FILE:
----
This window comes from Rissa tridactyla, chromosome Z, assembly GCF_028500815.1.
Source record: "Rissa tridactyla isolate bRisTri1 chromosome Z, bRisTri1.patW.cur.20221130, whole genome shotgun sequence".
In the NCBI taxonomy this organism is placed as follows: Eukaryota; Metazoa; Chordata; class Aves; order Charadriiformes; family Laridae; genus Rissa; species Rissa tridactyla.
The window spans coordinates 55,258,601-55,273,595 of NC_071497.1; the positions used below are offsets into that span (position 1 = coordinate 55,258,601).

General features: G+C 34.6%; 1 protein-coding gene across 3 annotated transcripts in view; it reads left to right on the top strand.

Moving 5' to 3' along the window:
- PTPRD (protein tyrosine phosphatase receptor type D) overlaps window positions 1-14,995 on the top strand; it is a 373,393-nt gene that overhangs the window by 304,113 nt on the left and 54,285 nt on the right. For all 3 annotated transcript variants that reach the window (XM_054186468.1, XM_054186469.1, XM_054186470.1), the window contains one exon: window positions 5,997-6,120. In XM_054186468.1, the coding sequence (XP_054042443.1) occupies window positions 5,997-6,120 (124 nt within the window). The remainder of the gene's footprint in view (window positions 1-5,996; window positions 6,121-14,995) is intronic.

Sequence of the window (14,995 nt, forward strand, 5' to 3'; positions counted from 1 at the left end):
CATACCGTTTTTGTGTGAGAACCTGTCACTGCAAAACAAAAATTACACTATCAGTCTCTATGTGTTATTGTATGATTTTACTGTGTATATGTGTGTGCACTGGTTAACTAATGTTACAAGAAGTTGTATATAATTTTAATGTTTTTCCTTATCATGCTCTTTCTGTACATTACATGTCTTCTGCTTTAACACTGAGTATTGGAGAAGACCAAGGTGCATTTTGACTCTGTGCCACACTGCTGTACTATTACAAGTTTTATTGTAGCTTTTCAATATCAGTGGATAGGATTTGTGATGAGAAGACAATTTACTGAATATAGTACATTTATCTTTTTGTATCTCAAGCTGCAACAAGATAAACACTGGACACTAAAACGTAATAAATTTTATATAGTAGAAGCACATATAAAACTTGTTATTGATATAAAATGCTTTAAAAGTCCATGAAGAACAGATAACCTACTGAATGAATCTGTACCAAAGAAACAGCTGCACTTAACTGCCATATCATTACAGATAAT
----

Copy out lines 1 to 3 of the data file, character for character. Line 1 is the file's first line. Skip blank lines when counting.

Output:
This window comes from Rissa tridactyla, chromosome Z, assembly GCF_028500815.1.
Source record: "Rissa tridactyla isolate bRisTri1 chromosome Z, bRisTri1.patW.cur.20221130, whole genome shotgun sequence".
In the NCBI taxonomy this organism is placed as follows: Eukaryota; Metazoa; Chordata; class Aves; order Charadriiformes; family Laridae; genus Rissa; species Rissa tridactyla.